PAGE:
At the tender age of 16 months, I was coldly informed by a resident doctor that my precious son, Adam, had a neuromuscular disease. His words are scalded into my brain. “Your son has a neuromuscular disease. We don’t know which one, but we know it’s not the worst type, otherwise he would be dead by now.”
One carelessly uttered sentence had the power to shatter the world as my husband and I knew it. From this moment on, our lives would be filled with medical visits, therapies, and equipment that we couldn’t even imagine we would ever need.
It would take a few more weeks to get the exact name of our son’s condition. A few stressful weeks of waiting later, we got the phone call that the neurologist would like us to make the two-hour drive from our home in rural Illinois to Indianapolis. He told us that our son had a very rare genetic condition called Spinal Muscular Atrophy. We had never heard of it. There was no cure, no treatment, and our son would not live to adulthood.
Spinal Muscular Atrophy is the number one genetic killer of children under the age of two. We had just lost the genetic lottery! Even worse than hearing this horrible news was telling our parents that their only grandchild had an incurable condition and was going to die. The devastation in the room was thick and weighed heavy on us all.
My mother-in-law and I set out to learn everything possible about Spinal Muscular Atrophy. In 1995, that was not an easy task. The doctor had given us a pamphlet with a few blurbs of information. The internet was not widely available to people. There was only one way to find out information. We had to contact organizations like Families of SMA (now Cure SMA) and the MDA and have them mail us information. This was our only way to learn about this rare disease.
According to CureSMA,
SMA affects approximately 1 in 10,000 babies, and about 1 in every 50 Americans is a genetic carrier. SMA can affect any race or gender. There are four primary types of SMA—I, II, III, and IV—based on age of onset and highest physical milestone achieved. Individuals with SMA have difficulty performing the basic functions of life, like breathing and swallowing. However, SMA does not affect a person’s ability to think, learn, and build relationships with others.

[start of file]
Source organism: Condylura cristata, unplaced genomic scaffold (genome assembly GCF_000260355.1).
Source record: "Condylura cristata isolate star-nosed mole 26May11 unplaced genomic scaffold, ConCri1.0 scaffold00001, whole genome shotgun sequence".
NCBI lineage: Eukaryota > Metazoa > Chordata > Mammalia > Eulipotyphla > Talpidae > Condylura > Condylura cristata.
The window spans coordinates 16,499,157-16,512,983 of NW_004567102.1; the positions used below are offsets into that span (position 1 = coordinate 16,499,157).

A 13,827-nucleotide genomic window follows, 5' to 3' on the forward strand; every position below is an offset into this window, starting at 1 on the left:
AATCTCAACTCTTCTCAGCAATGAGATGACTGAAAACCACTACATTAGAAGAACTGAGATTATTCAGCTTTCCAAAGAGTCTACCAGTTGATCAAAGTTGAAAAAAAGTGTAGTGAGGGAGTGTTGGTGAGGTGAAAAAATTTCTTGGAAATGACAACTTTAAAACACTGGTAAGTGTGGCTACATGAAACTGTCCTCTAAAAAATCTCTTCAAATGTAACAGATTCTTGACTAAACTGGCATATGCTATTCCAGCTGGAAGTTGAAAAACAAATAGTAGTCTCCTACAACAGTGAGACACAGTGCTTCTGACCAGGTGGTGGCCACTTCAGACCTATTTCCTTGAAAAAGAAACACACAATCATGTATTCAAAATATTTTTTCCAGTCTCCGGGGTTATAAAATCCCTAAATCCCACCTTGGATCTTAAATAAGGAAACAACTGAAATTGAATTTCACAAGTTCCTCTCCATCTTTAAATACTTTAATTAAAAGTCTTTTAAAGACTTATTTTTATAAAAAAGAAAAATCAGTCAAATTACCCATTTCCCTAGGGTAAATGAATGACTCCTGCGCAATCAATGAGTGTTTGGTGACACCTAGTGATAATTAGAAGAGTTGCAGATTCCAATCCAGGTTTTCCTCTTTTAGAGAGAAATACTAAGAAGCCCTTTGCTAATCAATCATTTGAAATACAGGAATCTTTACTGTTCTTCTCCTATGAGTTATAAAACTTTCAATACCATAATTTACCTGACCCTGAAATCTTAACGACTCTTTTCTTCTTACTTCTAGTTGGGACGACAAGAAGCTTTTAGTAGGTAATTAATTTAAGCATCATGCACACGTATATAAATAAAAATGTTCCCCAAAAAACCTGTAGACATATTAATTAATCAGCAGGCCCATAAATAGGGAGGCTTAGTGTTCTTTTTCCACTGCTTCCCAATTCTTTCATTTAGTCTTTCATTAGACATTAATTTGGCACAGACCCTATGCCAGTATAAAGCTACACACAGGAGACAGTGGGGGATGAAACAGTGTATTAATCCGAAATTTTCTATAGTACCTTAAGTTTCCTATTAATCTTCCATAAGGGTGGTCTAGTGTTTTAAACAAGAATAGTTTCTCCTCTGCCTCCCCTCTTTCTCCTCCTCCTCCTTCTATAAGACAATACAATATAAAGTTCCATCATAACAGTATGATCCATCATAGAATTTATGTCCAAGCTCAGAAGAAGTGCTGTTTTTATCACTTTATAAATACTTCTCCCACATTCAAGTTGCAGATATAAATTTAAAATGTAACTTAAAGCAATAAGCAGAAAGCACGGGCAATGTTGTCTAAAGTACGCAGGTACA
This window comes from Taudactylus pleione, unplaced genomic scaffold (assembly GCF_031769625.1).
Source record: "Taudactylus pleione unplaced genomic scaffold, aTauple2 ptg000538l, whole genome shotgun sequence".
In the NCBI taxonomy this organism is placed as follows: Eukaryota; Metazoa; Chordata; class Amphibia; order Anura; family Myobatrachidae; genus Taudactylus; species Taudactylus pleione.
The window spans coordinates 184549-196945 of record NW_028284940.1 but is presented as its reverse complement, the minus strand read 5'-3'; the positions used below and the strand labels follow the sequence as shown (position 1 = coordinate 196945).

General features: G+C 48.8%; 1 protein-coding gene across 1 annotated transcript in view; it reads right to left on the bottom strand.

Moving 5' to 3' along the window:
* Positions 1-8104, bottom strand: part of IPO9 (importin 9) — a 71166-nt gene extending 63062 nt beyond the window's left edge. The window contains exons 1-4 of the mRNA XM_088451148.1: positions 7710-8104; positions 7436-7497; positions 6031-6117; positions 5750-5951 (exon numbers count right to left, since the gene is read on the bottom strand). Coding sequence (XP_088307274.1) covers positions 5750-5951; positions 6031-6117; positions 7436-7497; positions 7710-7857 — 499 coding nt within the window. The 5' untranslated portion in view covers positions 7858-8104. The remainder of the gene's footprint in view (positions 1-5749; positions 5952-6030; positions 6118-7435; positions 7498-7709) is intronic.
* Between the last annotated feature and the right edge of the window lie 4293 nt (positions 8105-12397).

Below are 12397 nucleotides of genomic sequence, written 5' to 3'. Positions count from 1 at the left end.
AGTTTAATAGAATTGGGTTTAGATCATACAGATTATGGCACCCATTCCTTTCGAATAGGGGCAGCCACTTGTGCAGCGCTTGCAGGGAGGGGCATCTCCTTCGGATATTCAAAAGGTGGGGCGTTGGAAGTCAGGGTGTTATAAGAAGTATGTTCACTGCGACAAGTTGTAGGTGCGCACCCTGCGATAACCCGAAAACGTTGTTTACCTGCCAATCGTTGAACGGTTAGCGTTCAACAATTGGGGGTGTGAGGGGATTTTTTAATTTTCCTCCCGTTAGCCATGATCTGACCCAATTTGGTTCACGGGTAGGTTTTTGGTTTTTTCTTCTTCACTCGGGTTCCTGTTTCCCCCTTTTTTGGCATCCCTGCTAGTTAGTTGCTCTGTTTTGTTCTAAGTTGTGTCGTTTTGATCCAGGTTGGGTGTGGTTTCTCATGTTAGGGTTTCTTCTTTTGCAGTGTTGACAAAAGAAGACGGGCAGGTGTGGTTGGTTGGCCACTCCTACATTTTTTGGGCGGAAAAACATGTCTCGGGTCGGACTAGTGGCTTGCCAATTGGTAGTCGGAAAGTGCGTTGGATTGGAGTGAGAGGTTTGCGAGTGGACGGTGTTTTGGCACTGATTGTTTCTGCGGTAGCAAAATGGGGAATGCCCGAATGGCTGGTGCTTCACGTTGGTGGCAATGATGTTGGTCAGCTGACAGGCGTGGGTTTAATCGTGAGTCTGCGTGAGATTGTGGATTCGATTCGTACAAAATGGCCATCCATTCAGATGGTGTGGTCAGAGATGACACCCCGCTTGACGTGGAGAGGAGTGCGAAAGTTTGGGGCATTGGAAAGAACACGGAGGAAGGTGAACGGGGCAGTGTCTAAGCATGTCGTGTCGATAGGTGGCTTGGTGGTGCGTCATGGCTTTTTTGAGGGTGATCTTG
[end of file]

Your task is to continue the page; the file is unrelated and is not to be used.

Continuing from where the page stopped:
Adam would be classified as SMA type 2. He sat up, crawled, and was briefly able to stand holding on to furniture. At age three, he would get his first wheelchair. For the next two years, he would blossom as he discovered mobility. We had mistakenly believed that we would make him stronger by forcing him to use a manual wheelchair. In fact, he was using up vital strength that he needed for breathing, learning, and playing.
At age five, just in time for kindergarten, he got his first power wheelchair. This was when his personality really developed! He could go where he wanted, when he wanted, all at the touch of a little joystick! One of my favorite memories was sending him to his room for being naughty.
Life with SMA
Having a child with SMA is hard. We have had to deal with life threatening illnesses from a simple cold. We have spent months in the hospital. We had to make the life or death decision about intubation and eventual tracheostomy multiple times. My personal health has suffered from the years of lack of sleep and stress.
SMA has had a life-altering impact on our lives. Our home has to be wheelchair accessible. Our vacations have to be carefully planned and researched to make sure that our son can participate and have fun. We have a team of nurses that give us a break and help us to keep our son healthy. Outings have to be planned with consideration to accessibility, weather, and even the time of year. December to March is flu season and we have to avoid crowds so that he doesn’t get a cold or flu.
My son is now 23 years old. The doctors were wrong. He did live to be an adult.
Life with SMA type 2 is not all hardship. Our son is highly intelligent and incredibly driven. Having a disability has made him very focused on what is important to him. He wanted to be an Eagle Scout, and he worked hard to accomplish that. He wanted to act in youth theater. He was in 14 productions, working with the directors to find ways to work with the other able-bodied actors. He played competitive boccia, using a specially designed ramp, and was the Illinois State Champion. He has played adaptive softball and soccer. He is currently in college studying computer science.
Like everything in life, it’s about balance. There is bad and there is good. At times life is really hard, but there is also so much reward as well. Seeing our son with SMA accomplish so much in spite of all of his limitations makes you realize that the only limitations in life are the ones we place on ourselves.